The article by Secretary of Agriculture John R. Block ("We Have to Sell Grain to the Soviets," Free for All, June 5) seemed to question the cooperation the administration received from Australia with regard to the partial grain embargo against the U.S.S.R. in 1980 and 1981. Some explanation of the facts is required to correct any impression that Australia's action fell short of its stated policy of support for the United States' initiative to withhold grain supplies.

As part of the collective Western response to the Soviet invasion of Afghanistan in December 1979, Australia agreed in January 1980 to support the United States' action to restrict grain sales to the U.S.S.R. by not replacing directly or indirectly those quantities of U.S. grain (about 17 million tons) that were being withheld from the U.S.S.R. At no stage did we depart from that commitment.

Australia's wheat and coarse grains export to the U.S.S.R. did increase in calendar year 1980 as indicated in Mr. Block's article, but there appears to be some misinterpretation of this development. The circumstances were that during calendar year 1979, before the invasion of Afghanistan, the U.S.S.R.'s international grain purchases reached record levels, and substantially increased quantities of grain were contracted from wheat exporters, including Australia. This situation preceded the crisis in Afghanistan, and was known to the U.S. administration at the time the restrictions were imposed; furthermore, shipment of this grain following the introduction of the restraint arrangement was consistent with the agreement among the participants and was in no way a substitute for United States grain subsequently withheld from the U.S.S.R.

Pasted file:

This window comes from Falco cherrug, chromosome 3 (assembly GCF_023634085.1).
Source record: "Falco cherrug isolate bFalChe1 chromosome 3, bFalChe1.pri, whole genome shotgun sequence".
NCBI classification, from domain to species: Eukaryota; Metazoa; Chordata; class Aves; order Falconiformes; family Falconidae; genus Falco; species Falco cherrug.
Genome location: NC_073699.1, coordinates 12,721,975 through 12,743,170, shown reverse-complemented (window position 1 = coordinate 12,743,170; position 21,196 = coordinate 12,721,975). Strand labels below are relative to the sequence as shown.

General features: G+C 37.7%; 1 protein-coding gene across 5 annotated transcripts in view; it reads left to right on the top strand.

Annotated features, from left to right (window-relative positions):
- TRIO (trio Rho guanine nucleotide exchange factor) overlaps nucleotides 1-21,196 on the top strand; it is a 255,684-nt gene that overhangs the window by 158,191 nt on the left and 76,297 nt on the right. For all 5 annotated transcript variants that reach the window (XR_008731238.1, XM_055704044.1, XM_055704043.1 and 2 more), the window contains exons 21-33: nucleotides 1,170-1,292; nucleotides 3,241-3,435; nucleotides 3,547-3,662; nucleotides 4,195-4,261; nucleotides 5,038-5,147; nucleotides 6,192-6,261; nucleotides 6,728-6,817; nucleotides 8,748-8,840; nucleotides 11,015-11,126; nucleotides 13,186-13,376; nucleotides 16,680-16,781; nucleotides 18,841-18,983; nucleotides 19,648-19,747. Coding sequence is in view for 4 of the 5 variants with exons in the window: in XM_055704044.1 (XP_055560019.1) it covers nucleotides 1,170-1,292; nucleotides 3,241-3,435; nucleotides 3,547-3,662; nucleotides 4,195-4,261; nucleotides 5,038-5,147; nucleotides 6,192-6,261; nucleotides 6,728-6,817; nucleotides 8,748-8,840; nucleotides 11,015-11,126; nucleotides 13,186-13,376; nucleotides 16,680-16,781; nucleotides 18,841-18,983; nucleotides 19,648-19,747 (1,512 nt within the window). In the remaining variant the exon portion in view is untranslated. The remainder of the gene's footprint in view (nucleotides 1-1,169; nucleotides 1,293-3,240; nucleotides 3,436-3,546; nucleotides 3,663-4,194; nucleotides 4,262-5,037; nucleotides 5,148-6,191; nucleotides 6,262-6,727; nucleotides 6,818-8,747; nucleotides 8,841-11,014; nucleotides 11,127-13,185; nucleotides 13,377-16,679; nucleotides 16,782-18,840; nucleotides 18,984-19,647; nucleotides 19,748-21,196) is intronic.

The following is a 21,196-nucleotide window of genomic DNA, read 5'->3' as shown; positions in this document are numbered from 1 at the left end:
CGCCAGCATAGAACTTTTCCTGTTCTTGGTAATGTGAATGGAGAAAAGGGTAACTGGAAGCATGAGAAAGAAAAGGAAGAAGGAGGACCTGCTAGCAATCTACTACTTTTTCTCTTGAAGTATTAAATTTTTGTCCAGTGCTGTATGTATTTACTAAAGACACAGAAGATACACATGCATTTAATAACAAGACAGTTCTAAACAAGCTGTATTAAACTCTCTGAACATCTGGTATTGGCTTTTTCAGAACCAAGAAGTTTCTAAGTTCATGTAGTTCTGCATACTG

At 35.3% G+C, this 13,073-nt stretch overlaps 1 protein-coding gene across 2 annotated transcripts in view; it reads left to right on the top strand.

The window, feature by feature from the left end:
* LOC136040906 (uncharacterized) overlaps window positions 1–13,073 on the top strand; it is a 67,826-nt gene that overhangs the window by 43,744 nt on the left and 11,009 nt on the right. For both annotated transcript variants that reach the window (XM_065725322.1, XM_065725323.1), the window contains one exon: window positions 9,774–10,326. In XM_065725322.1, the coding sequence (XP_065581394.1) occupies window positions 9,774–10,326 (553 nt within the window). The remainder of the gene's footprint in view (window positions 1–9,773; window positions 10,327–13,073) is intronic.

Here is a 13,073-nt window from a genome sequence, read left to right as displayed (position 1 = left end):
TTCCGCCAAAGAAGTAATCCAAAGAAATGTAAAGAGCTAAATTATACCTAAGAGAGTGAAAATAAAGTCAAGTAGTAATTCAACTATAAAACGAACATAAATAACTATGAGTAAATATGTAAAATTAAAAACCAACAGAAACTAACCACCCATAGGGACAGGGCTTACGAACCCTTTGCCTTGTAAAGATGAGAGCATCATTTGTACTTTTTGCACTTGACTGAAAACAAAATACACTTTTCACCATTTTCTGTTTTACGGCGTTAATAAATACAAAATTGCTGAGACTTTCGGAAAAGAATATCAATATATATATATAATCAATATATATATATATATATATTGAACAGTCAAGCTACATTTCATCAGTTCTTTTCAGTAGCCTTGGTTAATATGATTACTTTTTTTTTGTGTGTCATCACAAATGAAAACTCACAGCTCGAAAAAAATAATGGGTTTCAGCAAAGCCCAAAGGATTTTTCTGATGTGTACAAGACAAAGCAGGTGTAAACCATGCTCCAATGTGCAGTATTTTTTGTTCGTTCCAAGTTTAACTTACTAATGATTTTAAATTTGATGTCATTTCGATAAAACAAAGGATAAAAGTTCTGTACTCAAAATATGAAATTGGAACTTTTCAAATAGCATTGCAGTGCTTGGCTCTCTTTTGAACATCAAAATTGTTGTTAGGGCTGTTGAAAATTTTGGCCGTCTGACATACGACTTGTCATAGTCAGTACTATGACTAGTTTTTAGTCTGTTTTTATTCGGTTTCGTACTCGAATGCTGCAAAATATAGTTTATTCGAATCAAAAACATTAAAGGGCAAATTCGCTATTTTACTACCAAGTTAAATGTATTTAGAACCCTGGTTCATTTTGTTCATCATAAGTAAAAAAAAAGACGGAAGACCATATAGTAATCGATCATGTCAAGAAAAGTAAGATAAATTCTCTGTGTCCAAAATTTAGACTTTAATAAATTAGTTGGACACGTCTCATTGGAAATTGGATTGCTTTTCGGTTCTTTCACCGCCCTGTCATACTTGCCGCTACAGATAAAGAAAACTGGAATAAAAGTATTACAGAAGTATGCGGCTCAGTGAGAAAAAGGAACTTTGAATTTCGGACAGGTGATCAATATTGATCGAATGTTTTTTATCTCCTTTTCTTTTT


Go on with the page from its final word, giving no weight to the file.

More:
In June 1980, following further discussions with the administration, Australia announced that restrictions on grains exports to the U.S.S.R. would continue to apply and that for the period 1980-81 (July to June) Australia's exports would be limited to a maximum of 3.9 million tons, the same level as in 1979-80. This level was not exceeded and this restraint limit was not lifted until President Reagan lifted the restraint on U.S. sales.

Australia's action effectively prevented its grain from replacing U.S. grain withheld from the U.S.S.R., and, as such, Australia fully met its undertakings to the U.S. government and other exporters involved in the grains restraint arrangement.

It is regrettable, therefore, that in an explanation of current U.S. policy relating to the question of U.S. grain trade with the U.S.S.R., doubts may have been cast on Australia's cooperation with the United States in restraining exports to the U.S.S.R. following the Afghanistan crisis.

Australia fully supported the reasons for the U.S. action in restricting grain sales to the Soviet Union in response to the invasion of Afghanistan. It continues to condemn that invasion in very strong terms and the other measures it introduced in January 1980 to curtail significantly Australia's bilateral relations with Moscow remain firmly in place.